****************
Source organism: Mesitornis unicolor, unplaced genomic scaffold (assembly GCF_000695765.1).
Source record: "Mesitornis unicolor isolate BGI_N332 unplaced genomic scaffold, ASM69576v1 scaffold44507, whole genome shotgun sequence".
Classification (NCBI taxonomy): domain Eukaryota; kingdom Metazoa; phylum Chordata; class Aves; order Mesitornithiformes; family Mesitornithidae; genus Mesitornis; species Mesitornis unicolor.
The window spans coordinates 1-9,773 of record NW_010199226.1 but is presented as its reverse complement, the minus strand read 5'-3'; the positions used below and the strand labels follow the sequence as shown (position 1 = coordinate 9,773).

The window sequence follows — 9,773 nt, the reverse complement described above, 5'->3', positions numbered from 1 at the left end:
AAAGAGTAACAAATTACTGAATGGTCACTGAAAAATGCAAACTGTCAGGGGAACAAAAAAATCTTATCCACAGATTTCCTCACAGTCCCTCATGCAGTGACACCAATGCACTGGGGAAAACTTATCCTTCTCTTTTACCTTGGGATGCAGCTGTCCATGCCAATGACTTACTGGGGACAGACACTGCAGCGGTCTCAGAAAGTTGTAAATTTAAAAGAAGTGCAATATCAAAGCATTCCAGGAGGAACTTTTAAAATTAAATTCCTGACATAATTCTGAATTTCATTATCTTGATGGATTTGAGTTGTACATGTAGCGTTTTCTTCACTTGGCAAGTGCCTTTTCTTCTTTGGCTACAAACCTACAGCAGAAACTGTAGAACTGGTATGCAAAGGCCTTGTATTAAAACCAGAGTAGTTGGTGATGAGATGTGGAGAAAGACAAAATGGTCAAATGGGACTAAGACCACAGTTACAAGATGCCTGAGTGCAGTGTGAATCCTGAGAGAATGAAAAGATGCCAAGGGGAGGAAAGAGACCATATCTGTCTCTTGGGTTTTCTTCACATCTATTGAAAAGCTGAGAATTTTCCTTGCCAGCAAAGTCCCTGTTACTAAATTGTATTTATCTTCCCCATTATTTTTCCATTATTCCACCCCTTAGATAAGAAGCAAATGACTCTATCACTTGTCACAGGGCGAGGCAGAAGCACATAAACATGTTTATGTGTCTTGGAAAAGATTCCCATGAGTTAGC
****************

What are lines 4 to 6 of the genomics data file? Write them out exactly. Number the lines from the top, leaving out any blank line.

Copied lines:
The window spans coordinates 1-9,773 of record NW_010199226.1 but is presented as its reverse complement, the minus strand read 5'-3'; the positions used below and the strand labels follow the sequence as shown (position 1 = coordinate 9,773).

The window sequence follows — 9,773 nt, the reverse complement described above, 5'->3', positions numbered from 1 at the left end:
AAAGAGTAACAAATTACTGAATGGTCACTGAAAAATGCAAACTGTCAGGGGAACAAAAAAATCTTATCCACAGATTTCCTCACAGTCCCTCATGCAGTGACACCAATGCACTGGGGAAAACTTATCCTTCTCTTTTACCTTGGGATGCAGCTGTCCATGCCAATGACTTACTGGGGACAGACACTGCAGCGGTCTCAGAAAGTTGTAAATTTAAAAGAAGTGCAATATCAAAGCATTCCAGGAGGAACTTTTAAAATTAAATTCCTGACATAATTCTGAATTTCATTATCTTGATGGATTTGAGTTGTACATGTAGCGTTTTCTTCACTTGGCAAGTGCCTTTTCTTCTTTGGCTACAAACCTACAGCAGAAACTGTAGAACTGGTATGCAAAGGCCTTGTATTAAAACCAGAGTAGTTGGTGATGAGATGTGGAGAAAGACAAAATGGTCAAATGGGACTAAGACCACAGTTACAAGATGCCTGAGTGCAGTGTGAATCCTGAGAGAATGAAAAGATGCCAAGGGGAGGAAAGAGACCATATCTGTCTCTTGGGTTTTCTTCACATCTATTGAAAAGCTGAGAATTTTCCTTGCCAGCAAAGTCCCTGTTACTAAATTGTATTTATCTTCCCCATTATTTTTCCATTATTCCACCCCTTAGATAAGAAGCAAATGACTCTATCACTTGTCACAGGGCGAGGCAGAAGCACATAAACATGTTTATGTGTCTTGGAAAAGATTCCCATGAGTTAGC